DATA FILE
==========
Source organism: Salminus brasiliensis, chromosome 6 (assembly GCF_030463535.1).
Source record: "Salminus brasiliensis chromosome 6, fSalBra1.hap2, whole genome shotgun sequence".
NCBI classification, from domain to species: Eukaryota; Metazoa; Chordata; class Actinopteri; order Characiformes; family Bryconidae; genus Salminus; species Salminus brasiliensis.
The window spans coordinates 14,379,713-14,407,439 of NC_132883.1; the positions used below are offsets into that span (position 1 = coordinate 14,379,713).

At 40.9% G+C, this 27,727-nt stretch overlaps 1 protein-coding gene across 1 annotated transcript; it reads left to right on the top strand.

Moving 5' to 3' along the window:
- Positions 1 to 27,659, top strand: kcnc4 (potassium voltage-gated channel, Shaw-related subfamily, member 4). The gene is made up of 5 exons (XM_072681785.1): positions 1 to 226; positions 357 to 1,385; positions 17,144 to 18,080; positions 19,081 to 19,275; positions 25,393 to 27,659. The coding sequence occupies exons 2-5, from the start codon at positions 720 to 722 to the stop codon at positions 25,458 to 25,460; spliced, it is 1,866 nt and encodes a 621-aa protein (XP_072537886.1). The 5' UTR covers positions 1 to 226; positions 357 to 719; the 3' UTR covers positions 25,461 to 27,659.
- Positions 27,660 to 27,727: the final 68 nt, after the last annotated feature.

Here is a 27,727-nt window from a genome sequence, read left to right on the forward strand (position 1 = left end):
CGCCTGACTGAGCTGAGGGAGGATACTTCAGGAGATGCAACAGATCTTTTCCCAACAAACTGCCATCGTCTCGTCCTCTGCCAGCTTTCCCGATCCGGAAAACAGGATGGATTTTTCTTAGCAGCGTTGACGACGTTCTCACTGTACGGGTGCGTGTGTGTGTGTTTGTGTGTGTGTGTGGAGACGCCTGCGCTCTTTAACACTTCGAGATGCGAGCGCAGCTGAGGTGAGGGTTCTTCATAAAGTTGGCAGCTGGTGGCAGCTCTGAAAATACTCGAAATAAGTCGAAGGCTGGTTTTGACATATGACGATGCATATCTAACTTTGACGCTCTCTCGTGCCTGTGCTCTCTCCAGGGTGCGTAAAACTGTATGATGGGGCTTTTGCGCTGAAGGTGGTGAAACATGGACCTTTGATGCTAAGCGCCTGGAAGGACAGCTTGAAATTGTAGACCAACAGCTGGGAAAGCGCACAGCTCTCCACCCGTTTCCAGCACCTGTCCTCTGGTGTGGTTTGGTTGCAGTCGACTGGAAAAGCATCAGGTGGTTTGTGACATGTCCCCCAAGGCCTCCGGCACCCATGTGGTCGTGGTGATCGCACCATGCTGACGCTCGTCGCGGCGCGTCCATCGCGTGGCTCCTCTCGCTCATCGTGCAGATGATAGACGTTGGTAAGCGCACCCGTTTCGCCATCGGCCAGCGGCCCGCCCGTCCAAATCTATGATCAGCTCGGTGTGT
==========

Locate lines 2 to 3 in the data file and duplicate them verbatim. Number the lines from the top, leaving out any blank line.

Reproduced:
Source record: "Salminus brasiliensis chromosome 6, fSalBra1.hap2, whole genome shotgun sequence".
NCBI classification, from domain to species: Eukaryota; Metazoa; Chordata; class Actinopteri; order Characiformes; family Bryconidae; genus Salminus; species Salminus brasiliensis.